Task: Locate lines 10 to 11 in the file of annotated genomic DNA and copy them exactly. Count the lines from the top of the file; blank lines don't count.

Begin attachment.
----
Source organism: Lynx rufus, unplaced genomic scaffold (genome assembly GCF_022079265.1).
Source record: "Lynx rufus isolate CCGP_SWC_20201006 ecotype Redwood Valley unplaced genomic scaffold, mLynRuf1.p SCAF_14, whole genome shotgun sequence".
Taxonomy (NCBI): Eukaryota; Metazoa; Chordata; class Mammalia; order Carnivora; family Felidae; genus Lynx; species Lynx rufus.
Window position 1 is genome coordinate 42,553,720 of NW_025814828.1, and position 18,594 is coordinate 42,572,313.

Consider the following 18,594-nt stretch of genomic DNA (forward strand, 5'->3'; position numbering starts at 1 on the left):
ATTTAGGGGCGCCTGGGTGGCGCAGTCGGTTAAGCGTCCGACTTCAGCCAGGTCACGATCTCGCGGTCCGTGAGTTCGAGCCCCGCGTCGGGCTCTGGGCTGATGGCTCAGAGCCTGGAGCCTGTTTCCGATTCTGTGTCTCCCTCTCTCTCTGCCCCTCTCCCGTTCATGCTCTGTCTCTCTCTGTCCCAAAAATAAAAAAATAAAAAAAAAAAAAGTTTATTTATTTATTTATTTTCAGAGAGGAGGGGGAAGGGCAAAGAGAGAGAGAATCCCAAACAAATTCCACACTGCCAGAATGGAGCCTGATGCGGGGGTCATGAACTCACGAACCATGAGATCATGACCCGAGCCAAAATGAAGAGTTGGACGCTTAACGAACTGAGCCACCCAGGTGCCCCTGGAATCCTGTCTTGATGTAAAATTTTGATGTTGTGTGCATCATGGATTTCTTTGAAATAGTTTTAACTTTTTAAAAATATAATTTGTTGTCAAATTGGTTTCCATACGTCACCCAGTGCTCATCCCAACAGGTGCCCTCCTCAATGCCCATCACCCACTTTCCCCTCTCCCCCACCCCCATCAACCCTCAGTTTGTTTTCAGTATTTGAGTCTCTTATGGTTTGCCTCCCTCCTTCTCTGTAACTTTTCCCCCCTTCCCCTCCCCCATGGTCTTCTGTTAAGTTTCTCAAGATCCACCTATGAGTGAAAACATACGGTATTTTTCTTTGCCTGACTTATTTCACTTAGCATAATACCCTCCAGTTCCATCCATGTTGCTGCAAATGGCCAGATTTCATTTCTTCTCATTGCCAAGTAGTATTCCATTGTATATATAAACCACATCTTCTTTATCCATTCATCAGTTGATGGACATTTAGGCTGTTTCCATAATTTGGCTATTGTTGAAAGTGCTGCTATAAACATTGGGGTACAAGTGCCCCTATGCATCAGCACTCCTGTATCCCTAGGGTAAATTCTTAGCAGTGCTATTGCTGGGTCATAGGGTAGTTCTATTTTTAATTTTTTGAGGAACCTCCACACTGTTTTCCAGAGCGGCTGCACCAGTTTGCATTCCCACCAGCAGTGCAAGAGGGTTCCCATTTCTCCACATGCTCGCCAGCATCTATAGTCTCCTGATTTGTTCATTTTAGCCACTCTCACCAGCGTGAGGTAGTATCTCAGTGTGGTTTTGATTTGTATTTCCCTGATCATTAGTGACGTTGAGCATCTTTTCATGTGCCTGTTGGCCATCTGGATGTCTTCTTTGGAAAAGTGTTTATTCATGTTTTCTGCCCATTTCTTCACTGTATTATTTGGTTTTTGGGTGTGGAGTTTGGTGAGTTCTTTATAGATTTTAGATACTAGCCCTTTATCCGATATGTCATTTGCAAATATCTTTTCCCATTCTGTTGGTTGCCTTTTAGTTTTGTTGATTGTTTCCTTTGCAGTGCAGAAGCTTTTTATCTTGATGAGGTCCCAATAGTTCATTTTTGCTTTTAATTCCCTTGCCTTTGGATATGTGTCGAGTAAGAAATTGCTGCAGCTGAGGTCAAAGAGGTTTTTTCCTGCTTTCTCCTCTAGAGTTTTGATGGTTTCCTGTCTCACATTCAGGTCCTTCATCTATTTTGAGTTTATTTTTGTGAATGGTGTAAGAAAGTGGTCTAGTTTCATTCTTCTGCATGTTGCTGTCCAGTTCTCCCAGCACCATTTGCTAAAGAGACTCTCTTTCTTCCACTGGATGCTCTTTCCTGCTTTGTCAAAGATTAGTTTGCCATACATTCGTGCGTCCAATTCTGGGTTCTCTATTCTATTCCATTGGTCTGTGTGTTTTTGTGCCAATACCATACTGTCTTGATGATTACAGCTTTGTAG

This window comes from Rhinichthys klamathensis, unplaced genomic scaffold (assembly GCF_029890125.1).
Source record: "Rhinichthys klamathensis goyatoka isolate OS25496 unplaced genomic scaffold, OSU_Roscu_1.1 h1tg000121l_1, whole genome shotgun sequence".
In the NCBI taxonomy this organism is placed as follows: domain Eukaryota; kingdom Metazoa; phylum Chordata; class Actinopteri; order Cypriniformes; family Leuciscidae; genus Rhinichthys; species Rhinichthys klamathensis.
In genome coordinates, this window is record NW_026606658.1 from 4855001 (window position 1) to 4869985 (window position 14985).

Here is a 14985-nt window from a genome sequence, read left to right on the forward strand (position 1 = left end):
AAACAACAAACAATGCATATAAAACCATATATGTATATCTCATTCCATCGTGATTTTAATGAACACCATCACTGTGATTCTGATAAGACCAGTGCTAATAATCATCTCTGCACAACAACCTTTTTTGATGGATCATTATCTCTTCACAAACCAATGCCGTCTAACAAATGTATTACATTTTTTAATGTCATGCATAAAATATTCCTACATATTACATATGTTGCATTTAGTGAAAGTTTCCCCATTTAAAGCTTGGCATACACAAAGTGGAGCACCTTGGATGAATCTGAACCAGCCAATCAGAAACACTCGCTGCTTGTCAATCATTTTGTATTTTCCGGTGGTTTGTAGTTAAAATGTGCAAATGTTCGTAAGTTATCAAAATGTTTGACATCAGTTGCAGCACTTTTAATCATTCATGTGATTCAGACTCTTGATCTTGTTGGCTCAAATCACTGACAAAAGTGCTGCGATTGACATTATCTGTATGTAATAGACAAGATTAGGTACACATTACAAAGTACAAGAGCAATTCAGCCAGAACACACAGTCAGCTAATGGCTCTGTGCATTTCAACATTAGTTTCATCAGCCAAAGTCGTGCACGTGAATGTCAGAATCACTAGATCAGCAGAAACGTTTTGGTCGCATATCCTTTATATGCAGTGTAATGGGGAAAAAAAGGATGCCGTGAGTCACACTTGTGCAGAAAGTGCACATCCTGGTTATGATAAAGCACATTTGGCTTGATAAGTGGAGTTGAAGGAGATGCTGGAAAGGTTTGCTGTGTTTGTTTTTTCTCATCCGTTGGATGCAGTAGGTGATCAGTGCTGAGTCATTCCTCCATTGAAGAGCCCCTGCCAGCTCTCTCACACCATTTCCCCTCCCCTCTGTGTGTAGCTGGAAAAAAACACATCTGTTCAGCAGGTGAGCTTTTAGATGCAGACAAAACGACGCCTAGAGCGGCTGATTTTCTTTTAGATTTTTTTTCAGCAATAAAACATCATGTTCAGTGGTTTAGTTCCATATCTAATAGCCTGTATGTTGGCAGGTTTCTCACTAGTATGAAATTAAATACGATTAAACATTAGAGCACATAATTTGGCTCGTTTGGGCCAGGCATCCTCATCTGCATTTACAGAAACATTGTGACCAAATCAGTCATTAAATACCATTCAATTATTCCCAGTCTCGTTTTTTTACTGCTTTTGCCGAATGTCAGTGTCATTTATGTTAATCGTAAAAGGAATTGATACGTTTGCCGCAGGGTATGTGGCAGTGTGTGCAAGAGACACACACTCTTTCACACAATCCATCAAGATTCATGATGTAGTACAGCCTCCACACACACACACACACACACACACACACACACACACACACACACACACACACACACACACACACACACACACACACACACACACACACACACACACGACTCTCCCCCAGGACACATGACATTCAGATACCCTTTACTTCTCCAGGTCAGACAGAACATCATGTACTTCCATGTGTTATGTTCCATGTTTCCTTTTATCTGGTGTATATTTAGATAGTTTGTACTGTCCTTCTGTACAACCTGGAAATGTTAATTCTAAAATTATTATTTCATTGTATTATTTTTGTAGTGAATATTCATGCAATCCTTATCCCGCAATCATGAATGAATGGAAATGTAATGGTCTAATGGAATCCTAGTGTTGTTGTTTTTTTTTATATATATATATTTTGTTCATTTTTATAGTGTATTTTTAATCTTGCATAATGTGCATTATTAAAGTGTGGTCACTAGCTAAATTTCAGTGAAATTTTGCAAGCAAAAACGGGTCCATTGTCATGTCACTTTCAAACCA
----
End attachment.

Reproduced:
In genome coordinates, this window is record NW_026606658.1 from 4855001 (window position 1) to 4869985 (window position 14985).

Here is a 14985-nt window from a genome sequence, read left to right on the forward strand (position 1 = left end):